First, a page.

Once again wildlife experts are warning folks to be on the lookout for bears.
Sunday night we told you about Holly Bay campground in Laurel County being closed because of black bears and now we've learned Great Meadows Campground in McCreary County has done the same thing.
A second McCreary County campground also closed Sunday, but has since re-opened.
As Amber Philpott found out one of the reasons we are seeing more sightings is that experts say Kentucky is home to a rapidly growing bear population.
From backyards to campgrounds, in recent weeks black bears have been making their presence more known.
For campers in Laurel County this weekend one bear got a little too close for comfort.
"For so long we didn't have any, just ten years ago we would have a handful of bear sightings in a year," said Steven Dobey, the Black Bear Program Coordinator with Kentucky Fish and Wildlife.
Dobey says that fact is changing due to an increasing bear population .
Just this weekend three campgrounds in the Daniel Boone National Forest were closed because of bear sightings.
Dobey says this time of year can get interesting for bears.
"June and July is the breeding season so the older more dominant males are roaming all over the place looking for females and breeding opportunities," said Dobey.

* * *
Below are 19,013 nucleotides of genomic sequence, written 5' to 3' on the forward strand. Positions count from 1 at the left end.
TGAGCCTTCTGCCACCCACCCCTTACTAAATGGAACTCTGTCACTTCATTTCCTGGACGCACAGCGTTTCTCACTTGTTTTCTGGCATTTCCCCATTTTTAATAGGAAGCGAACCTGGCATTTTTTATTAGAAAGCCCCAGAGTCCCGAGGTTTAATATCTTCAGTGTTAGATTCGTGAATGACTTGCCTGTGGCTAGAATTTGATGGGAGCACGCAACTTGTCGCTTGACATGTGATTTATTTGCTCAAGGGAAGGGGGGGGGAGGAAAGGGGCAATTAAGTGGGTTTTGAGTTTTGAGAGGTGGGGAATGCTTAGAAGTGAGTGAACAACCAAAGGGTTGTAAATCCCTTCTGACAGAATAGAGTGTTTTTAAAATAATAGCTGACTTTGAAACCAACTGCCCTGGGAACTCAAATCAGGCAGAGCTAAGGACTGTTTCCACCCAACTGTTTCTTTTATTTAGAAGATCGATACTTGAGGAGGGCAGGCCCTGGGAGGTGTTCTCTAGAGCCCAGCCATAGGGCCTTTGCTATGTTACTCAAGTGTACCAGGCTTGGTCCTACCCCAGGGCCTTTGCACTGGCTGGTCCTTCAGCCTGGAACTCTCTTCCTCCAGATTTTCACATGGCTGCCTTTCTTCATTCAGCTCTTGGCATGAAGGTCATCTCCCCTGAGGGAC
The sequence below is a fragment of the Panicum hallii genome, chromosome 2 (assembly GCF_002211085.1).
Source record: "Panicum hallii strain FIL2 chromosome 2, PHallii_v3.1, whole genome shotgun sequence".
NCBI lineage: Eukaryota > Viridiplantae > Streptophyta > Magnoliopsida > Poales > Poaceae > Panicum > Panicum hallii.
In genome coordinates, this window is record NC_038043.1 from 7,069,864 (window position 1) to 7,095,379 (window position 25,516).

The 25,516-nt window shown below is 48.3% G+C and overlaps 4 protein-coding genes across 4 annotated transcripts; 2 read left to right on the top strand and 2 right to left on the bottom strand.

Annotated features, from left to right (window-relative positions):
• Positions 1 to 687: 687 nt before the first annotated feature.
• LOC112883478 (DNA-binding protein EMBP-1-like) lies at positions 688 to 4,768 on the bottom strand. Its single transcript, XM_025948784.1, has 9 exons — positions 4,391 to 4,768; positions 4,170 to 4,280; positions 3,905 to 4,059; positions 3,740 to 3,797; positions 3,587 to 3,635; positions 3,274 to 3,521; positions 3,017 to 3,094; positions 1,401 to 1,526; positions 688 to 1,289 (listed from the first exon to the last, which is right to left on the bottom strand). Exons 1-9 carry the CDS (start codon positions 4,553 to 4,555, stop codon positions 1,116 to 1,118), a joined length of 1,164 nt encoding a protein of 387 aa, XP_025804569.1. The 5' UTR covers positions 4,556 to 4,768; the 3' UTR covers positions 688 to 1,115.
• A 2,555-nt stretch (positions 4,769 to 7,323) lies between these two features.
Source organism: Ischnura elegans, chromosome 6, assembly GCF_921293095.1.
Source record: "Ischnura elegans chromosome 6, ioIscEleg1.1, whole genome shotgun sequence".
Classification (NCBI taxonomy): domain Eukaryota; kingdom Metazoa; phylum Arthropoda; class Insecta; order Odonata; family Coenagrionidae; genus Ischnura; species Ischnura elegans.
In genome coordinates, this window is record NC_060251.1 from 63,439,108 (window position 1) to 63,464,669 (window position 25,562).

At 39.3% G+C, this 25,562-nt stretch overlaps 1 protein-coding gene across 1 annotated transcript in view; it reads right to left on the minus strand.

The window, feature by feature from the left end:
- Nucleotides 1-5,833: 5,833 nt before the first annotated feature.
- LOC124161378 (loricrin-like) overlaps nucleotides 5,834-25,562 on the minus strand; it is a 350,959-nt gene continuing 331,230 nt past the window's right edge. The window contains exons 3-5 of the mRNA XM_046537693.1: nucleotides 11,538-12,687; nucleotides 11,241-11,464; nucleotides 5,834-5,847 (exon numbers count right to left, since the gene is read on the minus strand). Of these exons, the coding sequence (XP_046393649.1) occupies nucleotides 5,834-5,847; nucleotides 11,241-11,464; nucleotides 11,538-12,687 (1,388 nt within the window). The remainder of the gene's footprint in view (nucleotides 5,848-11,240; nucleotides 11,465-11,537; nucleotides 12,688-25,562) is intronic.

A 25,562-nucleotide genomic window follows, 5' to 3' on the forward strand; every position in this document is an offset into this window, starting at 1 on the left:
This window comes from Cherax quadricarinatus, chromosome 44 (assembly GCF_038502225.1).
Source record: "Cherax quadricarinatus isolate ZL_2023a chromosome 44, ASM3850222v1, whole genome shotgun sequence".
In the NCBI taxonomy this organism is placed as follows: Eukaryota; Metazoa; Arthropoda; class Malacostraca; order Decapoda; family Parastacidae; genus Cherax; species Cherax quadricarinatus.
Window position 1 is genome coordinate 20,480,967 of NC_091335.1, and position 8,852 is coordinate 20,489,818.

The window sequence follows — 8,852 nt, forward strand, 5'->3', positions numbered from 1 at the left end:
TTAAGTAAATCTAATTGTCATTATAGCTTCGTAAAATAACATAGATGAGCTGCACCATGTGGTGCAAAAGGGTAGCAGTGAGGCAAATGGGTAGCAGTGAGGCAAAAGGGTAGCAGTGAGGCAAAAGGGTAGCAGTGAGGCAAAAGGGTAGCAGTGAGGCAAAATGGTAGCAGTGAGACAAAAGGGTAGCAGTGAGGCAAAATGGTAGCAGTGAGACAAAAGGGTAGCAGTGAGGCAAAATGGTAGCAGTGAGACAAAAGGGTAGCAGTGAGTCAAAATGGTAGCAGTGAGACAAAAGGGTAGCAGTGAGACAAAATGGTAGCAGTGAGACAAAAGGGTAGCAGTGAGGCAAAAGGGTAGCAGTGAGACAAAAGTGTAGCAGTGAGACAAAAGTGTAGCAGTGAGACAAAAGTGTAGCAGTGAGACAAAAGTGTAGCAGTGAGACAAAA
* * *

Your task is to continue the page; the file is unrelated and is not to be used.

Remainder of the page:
Couple that with a hot dry summer that depleted an essential food source in the blackberry and Dobey says bears are on the move and hungry.
"When its gone these bears are coming in contact with anything they can, to get food. Unfortunately for people that is often neighborhoods, developments things of that nature."
With an increase in sightings, Kentucky Fish and Wildlife want to catch the bears in order to keep folks safe.
"We just want to keep the area quiet so the bear will become comfortable and we can put a trap so the bear can walk in, door closes and we can load it up and move it out."
That way campers can experience the outdoors, but not have to share the space with an unwanted visitor.
Black bear season in Kentucky will be December 8 and 9, but Dobey says there are plans in the future to expand the hunting.
The Kentucky Forest Service says there are things you can do to protect yourself and keep bears from coming to close while camping.
Food storage orders are in place in several locations to help prevent conflict with bears.
While camping or picnicking visitors must store food inside a vehicle or bear-resistant container when not cooking or eating.
If you are outside developed campsites your food must be suspended at least 10 feet off the ground and four feet away from tree or pole used.
Other Safety Tips:
Never approach or feed a bear.
If a bear approaches you make a lot of noise, remain standing upright and never play dead or turn your back.
Bear encounters should be reported to the nearest U.S. Forest Service office or to the Kentucky Department of Fish and Wildlife.